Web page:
Uganda Provides World Model for Fighting AIDS, Bush Says

By Stephen Mbogo | July 7, 2008 | 8:13 PM EDT

Nairobi, Kenya ( - President Bush praised Uganda for its handling of the AIDS pandemic, saying the East African country was leading the world in combating its spread.

"You have shown the world what is possible in terms of reducing infection rates," Bush told Ugandan President Yoweri Museveni on Friday.

He praised the country's achievement in reducing infections of the AIDS-causing HIV virus from 30 percent of its population in the 1990s to the present level of just over five percent. It was an example to be emulated across the world, he said.

The president appeared humbled when he met with AIDS patients at a clinic near Entebbe.

"It is one thing to talk about the scourge of AIDS, and quite another to see it up close in the face of victims," he said after visiting the clinic. "I've met generals [here] in the worldwide army of compassion."

Bush reiterated his pledge to spend $15 billion to fight AIDS in hard-hit African and Caribbean countries over the next five years.

Uganda is the only country in sub-Saharan Africa where the incidence of HIV/AIDS has dropped substantially.

President Museveni gets part of the credit. He came to power in 1986, restored political stability, and led an aggressive anti-AIDS campaign by encouraging HIV-testing, abstinence, and the use of condoms.

Development expert Rand Stoneburner says Uganda's prevention model, if used elsewhere, had the potential to reduce the AIDS rate in Africa's worst-stricken countries by 80 percent.

This is the same level of efficacy one might expect from an HIV vaccine, according to Stoneburner, a former Centers for Disease Control and Prevention and World Health Organization epidemiologist.

Uganda has invested heavily in training health workers, setting up counseling networks and treating sexually-transmitted diseases.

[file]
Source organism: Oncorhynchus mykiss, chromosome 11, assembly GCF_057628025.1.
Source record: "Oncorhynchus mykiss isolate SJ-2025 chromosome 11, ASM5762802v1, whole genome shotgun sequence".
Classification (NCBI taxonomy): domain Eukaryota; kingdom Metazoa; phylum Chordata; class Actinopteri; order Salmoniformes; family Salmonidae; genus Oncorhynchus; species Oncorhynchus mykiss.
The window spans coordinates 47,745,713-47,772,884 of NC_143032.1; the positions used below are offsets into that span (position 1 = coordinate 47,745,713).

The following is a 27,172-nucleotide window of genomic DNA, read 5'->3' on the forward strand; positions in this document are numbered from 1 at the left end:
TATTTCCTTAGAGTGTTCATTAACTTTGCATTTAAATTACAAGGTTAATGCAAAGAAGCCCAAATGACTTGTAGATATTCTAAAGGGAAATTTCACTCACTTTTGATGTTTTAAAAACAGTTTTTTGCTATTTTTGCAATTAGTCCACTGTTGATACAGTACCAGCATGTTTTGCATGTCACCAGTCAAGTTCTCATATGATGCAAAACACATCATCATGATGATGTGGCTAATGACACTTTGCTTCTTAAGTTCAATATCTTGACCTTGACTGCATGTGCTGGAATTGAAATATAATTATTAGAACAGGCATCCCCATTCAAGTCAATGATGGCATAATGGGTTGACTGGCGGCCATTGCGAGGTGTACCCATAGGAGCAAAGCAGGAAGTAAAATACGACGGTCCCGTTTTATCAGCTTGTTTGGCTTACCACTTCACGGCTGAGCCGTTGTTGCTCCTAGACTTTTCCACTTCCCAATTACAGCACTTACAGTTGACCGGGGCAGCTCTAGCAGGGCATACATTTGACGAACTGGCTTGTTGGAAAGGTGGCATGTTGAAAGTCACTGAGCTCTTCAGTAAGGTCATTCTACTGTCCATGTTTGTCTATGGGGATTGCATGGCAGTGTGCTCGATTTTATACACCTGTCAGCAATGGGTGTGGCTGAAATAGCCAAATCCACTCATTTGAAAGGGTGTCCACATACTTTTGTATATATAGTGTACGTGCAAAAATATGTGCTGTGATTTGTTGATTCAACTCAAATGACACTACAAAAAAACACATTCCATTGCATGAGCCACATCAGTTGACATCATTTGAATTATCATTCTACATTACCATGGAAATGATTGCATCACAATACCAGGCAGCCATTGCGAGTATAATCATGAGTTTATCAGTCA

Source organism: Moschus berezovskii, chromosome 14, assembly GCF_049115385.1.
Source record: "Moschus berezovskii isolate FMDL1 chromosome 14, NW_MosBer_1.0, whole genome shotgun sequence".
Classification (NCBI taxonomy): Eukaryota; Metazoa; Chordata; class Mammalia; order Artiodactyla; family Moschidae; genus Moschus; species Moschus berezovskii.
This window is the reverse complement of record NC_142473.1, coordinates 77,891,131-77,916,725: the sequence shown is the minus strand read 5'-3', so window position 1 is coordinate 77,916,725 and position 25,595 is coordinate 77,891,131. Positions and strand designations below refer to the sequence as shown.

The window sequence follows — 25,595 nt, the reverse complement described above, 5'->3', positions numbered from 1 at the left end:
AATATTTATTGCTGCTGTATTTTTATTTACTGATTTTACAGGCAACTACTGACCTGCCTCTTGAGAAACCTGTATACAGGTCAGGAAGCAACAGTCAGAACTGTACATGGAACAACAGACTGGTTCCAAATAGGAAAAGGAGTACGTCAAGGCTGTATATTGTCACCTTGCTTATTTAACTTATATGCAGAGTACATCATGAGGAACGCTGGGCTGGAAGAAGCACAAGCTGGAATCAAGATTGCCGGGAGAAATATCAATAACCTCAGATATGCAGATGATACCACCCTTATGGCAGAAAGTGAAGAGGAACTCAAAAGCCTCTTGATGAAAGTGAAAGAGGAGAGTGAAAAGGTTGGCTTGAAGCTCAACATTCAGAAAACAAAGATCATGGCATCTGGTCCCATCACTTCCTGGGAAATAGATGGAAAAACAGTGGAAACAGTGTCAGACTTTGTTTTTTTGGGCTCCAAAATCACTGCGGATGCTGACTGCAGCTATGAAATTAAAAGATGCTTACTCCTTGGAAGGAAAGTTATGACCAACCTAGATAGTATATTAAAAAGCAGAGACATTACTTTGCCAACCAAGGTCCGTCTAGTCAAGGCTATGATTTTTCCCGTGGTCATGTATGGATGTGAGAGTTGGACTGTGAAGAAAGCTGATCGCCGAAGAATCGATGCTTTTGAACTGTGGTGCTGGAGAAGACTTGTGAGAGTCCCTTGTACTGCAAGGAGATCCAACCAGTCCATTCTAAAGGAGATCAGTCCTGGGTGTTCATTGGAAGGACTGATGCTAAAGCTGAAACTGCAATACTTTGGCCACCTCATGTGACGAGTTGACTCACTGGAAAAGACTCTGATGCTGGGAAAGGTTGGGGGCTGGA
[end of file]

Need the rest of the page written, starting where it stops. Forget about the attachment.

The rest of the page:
While in Uganda, Bush held talks with Museveni centering on regional peace initiatives, security and trade issues, technology assistance and the continuing battle against AIDS, Ugandan minister for the presidency, Kirunda Kivejinja, said in a statement.

Bush also discussed the 17-year long insurgency in northern Uganda, perpetrated by a rag-tag but violent rebel group known as Lord's Resistance Army (LRA), led by a man who kidnaps children and says he is directed by spirits of the dead.

Last week, religious leaders in the north appealed to Bush in a letter to work to ensure the rebel group was not supplied with arms. Uganda accuses the government of neighboring Sudan of supporting the LRA.

The leaders also asked Bush to urge the U.N. Security Council to take up the conflict in northern Uganda as a matter of urgency.

They said the international community remained silent while "children die in the thousands in the conflict while others live in terror and trauma."

Late June, the U.S. provided military aid to Uganda to help the government in its efforts to crush the LRA.

See earlier stories:
AIDS Activists Fault Abstinence Model (July 11, 2003)
US Offers Support to African Country Fighting Oddball Rebel Group (June 26, 2003)

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